In June 2008, one of our School Law Alerts discussed a Connecticut case in which the United States Court of Appeals for the Second Circuit affirmed a school district’s decision to discipline a student based on the student’s off-campus posting on the Internet. That Alert is available here.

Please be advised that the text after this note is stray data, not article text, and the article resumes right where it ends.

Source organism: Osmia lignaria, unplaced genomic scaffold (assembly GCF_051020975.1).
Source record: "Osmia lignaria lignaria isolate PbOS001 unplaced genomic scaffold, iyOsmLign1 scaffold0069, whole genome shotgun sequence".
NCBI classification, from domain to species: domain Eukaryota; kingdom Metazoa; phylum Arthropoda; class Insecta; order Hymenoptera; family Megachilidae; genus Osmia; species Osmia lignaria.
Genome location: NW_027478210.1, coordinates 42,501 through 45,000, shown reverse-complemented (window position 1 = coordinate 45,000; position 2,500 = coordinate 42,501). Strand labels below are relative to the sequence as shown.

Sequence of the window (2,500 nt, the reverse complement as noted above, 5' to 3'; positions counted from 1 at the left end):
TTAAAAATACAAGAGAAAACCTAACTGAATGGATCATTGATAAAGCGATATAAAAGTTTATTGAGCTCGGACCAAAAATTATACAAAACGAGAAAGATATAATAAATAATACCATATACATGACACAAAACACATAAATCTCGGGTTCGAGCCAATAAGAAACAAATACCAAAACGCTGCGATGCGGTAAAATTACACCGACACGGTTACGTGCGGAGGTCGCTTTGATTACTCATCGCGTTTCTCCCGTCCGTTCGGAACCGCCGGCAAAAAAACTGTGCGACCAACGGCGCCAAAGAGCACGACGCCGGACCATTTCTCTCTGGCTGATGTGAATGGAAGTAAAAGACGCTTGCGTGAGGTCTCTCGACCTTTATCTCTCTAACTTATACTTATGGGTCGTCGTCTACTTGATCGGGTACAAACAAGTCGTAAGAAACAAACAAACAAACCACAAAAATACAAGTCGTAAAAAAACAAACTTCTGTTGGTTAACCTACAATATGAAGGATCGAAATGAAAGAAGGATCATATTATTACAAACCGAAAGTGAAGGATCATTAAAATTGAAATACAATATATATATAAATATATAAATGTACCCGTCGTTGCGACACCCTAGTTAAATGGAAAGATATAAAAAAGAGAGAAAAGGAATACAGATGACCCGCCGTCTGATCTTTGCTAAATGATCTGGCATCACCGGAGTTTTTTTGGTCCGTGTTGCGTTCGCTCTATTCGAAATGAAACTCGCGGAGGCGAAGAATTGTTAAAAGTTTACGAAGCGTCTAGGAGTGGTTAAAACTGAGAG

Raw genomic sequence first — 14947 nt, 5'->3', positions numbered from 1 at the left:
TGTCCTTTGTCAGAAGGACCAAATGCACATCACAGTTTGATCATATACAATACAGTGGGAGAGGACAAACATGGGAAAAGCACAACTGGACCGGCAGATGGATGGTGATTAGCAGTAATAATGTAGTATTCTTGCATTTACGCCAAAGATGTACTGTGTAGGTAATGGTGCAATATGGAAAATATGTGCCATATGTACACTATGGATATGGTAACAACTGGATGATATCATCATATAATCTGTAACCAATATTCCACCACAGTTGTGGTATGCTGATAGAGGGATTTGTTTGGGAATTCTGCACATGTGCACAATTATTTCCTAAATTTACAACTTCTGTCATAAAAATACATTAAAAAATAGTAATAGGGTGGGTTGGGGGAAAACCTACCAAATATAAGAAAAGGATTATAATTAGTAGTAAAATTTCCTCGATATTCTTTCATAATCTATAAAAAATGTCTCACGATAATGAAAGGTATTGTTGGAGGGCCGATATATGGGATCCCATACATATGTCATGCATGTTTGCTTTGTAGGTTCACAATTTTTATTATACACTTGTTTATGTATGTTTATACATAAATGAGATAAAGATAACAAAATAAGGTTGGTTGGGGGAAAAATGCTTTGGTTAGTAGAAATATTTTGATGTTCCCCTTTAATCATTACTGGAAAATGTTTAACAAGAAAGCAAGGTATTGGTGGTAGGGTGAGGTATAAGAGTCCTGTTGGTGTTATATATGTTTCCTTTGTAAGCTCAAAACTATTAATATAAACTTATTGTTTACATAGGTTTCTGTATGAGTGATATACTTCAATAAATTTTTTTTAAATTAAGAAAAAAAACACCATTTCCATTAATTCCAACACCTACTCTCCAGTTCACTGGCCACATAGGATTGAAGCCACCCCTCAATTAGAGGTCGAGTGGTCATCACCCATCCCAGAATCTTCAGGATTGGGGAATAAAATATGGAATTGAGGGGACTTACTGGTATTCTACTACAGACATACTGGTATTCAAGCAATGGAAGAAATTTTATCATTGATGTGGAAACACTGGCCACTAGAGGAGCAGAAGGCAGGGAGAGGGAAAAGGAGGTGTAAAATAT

Since that decision was issued, other courts have issued conflicting decisions in cases involving student discipline based on Internet postings. In the most recent case, a judge on the United States District Court for the Central District of California found that a student was improperly suspended for posting a YouTube video in which another student was called, among other things, “spoiled” and a “slut.” The Court found that the video did not cause a substantial disruption to the school environment, and, therefore, the discipline infringed on the Student’s First Amendment rights. In addition, the Court found that the student’s Due Process rights were violated because the school’s discipline policy did not sufficiently alert students that they could be subject to discipline for off-campus conduct. That case is J.C. v. Beverly Hills Unified School District, CV 08-03824 (C.D.Ca. 2009). On the other hand, a judge on the United States District Court for the Middle District of Pennsylvania found that a student was properly suspended for creating a MySpace.com profile of his principal that stated that the principal was a pedophile and a sex addict, as there was a sufficient nexus between that conduct and the school environment. That case is J.S. v. Blue Mountain School Dist., 2008 U.S. Dist. LEXIS 72685 (M.D.Pa 2008). As these cases demonstrate, schools and courts are still exploring the proper role for schools in cases involving off-campus conduct on the Internet, and a court’s ruling in a particular case will depend on the court’s review of the specific facts and Internet postings in each case.